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  • Das Gedächtnis Zentraleuropas: Kulturelle und literarische Projektionen auf eine Region by Moritz Csáky
  • Joseph W. Moser
Moritz Csáky Das Gedächtnis Zentraleuropas: Kulturelle und literarische Projektionen auf eine Region. Vienna: Böhlau, 2019. 392 pp.

Cultural definitions of Central Europe are important to Austrian Studies, with the Republic of Austria at the center of this region in Europe, and the Habsburg Empire was certainly emblematic of this territory that spread over several successor states of the Danube Monarchy and beyond. Nine [End Page 119] years before the publication of the book under review here, Moritz Csáky published Das Gedächtnis der Städte: Kulturelle Verflechtungen—Wien und die urbanen Milieus in Zentraleuropa (Böhlau, 2010), in which he examined how Vienna and Austro-Hungarian cities constituted a space of cultural memory in Central Europe, with the former Habsburg Empire at its core. In his current book, Das Gedächtnis Zentraleuropas: Kulturelle und literarische Projektionen auf eine Region, Csáky continues to examine memory in Central Europe from a cultural and literary perspective with a focus on Franz Kafka, Hermann Bahr, Joseph Roth, Miroslav Krlezas, and to a lesser degree Rilke and Hofmannsthal.

The book is structured in eight chapters; the first longer chapter that comprises the first third of the book "Zentraleuropa—Kulturwissenschaftliche Perspektiven" gives an overview of the topic. This chapter could have well been a book of its own, covering a variety of topics, which lays the foundation for the literary analysis that follows. Some of the tropes, among many in this chapter, include the role of Jews in Central Europe, a world of contradictions, and hybrid identities. The author also answers the question why he chose the term Zentraleuropa over Mitteleuropa, the latter of which derives from Friedrich Naumanns 1915 essay by the same name, which served German political and national interests, and thus does not describe this complex multicultural region. Zentraleuropa in essence is a direct translation of the English and French terms. The idea here is a multicultural region that does not serve the interests of a single nation-state. This first chapter illustrates well the depth of the author's understanding of this region. Chapters 2-5 are each devoted to Kafka's "Beim Bau der chinesischen Mauer," Bahrs Austriaca, Joseph Roths Das falsche Gewicht, and Krlezas's Illyricum sacrum. With Kafka, the author illustrates China as a metaphor for multiculturality while also criticizing the monarchy. In Bahr's text, we also see the formation of a multicultural empire striving for federalization and democratization. Meanwhile, Roth's text expresses inner colonization as well as postcolonial perspectives. Chapter 6 deals with "Sprachenkonflikt und Sprachkritik im Kontext von Mehrsprachigkeit." One of the defining aspects of Central Europe is its polyglot identity, which simultaneously provides diversity and the challenge of comprehending one another across linguistic barriers. The author examines this phenomenon with Fritz Mauthner, Kafka, and Rilke as representative literary figures. Chapter 7 continues with an examination of constructions of foreignness, with an appropriately entitled chapter [End Page 120] "Konstruktion von Fremdheiten." Here the author discusses Wilma von Vukelich, Franz Werfel, Robert Michel, and Hugo von Hofmannsthal. The final chapter, "Zentraleuropa—Ein Laboratorium für lokale und globale kulturelle Prozesse," serves as a conclusion.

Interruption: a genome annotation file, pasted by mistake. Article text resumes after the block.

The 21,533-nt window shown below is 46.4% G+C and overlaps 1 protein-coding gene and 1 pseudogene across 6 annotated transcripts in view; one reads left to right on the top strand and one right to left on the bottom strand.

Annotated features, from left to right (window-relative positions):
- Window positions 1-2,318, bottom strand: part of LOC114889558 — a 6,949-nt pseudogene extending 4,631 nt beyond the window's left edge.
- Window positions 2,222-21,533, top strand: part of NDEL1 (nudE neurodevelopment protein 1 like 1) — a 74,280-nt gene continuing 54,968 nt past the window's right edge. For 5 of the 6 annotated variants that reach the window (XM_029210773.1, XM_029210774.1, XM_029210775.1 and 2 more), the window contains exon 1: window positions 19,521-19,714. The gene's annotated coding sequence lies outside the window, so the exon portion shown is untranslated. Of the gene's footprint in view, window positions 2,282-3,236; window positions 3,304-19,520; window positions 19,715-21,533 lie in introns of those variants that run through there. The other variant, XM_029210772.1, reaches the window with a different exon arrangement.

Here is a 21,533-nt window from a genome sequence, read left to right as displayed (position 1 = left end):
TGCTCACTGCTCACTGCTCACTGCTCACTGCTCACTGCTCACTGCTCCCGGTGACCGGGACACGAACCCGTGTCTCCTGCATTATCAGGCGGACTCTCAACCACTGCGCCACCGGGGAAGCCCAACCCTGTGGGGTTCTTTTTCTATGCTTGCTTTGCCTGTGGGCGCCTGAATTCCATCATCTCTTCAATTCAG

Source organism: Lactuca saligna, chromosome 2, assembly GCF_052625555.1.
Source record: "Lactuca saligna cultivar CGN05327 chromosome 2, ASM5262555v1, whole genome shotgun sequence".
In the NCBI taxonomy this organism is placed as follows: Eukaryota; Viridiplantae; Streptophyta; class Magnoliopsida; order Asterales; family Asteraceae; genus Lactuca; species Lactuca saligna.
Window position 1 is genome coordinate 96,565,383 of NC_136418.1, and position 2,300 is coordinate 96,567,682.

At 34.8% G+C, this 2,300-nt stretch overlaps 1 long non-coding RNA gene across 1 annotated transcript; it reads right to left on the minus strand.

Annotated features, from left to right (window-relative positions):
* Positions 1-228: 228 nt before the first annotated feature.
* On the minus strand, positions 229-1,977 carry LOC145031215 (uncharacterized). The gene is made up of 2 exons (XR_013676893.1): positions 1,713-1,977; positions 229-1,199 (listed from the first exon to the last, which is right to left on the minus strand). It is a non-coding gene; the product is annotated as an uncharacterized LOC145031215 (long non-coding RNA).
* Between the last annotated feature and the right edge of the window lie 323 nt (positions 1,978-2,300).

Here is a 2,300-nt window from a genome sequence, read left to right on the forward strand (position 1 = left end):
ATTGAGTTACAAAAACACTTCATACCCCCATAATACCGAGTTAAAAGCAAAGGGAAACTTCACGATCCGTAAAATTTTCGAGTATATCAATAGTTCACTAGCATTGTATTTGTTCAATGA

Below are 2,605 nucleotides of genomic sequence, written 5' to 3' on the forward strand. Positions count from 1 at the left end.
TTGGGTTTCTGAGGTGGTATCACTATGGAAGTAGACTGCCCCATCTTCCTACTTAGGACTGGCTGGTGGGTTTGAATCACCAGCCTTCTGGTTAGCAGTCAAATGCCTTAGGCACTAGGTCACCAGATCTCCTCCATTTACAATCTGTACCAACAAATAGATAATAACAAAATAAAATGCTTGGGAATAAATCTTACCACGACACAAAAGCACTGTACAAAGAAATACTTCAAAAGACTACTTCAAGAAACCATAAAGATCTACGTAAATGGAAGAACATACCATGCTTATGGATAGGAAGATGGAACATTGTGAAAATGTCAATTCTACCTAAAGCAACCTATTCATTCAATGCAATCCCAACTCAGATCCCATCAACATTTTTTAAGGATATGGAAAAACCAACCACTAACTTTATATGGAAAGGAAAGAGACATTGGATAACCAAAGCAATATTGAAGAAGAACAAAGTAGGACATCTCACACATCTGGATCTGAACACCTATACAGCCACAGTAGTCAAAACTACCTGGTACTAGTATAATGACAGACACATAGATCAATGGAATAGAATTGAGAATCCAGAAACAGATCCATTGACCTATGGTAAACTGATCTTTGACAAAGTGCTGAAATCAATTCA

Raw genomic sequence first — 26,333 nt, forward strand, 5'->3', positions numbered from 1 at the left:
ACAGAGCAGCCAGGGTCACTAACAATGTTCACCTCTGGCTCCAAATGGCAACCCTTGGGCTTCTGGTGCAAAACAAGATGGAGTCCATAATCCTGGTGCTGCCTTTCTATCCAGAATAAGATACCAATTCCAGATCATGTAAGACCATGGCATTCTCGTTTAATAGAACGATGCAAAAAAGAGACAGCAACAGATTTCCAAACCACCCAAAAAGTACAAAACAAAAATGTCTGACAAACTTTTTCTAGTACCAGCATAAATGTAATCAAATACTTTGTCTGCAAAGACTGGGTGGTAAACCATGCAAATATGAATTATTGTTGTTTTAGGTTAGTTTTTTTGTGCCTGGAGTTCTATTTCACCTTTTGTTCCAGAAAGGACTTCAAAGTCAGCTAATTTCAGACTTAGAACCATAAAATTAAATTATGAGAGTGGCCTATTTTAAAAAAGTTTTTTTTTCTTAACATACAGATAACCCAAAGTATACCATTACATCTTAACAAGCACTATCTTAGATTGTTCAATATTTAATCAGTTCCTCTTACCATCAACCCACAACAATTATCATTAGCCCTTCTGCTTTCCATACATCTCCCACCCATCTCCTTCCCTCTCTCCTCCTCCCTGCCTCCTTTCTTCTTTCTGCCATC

This book is especially praiseworthy for its interdisciplinary approach, in which a historian uses literature to examine a cultural phenomenon. The book's strength may also be its weakness. There is a wealth of information presented in this volume by an expert who has a profound understanding of the concept of Central Europe. While the ideas of a Central European space with the former Habsburg Empire at its core are not necessarily new, the book does not so much teach Central Europe but rather elaborates an advanced theoretical understanding thereof, and it is thus not an easy read for the uninitiated, as it expects readers to cover a tremendous volume of topics, in which they must already have a strong footing, without providing clear transitions between topics. Advanced graduate students and experts in the field, however, will undoubtedly appreciate this theoretical approach, which is well researched and rounded out by a helpful bibliography and index.

Joseph W...


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